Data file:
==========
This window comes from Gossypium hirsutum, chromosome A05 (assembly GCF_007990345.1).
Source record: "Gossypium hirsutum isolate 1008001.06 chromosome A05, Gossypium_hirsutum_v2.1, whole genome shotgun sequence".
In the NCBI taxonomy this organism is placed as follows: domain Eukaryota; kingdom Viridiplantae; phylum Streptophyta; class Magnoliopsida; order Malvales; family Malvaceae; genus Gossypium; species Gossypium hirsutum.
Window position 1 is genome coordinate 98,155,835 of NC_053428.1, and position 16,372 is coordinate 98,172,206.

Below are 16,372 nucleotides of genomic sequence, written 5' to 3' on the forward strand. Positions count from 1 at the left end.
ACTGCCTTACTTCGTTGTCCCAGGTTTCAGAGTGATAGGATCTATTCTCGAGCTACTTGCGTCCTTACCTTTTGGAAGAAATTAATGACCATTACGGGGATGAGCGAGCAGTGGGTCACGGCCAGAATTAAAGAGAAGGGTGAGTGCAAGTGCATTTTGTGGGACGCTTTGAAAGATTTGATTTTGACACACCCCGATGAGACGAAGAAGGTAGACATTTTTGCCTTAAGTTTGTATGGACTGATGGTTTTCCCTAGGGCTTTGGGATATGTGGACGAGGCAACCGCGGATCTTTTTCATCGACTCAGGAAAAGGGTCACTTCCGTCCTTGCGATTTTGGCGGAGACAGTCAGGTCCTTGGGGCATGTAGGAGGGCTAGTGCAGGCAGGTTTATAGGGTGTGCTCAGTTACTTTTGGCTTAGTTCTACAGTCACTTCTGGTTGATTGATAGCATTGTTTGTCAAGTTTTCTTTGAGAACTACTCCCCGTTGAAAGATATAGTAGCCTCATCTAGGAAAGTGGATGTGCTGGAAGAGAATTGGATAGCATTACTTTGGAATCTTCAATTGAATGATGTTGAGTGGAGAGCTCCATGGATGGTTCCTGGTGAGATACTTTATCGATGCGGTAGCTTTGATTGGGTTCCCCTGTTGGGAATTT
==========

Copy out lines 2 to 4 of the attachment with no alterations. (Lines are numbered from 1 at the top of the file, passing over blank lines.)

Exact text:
Source record: "Gossypium hirsutum isolate 1008001.06 chromosome A05, Gossypium_hirsutum_v2.1, whole genome shotgun sequence".
In the NCBI taxonomy this organism is placed as follows: domain Eukaryota; kingdom Viridiplantae; phylum Streptophyta; class Magnoliopsida; order Malvales; family Malvaceae; genus Gossypium; species Gossypium hirsutum.
Window position 1 is genome coordinate 98,155,835 of NC_053428.1, and position 16,372 is coordinate 98,172,206.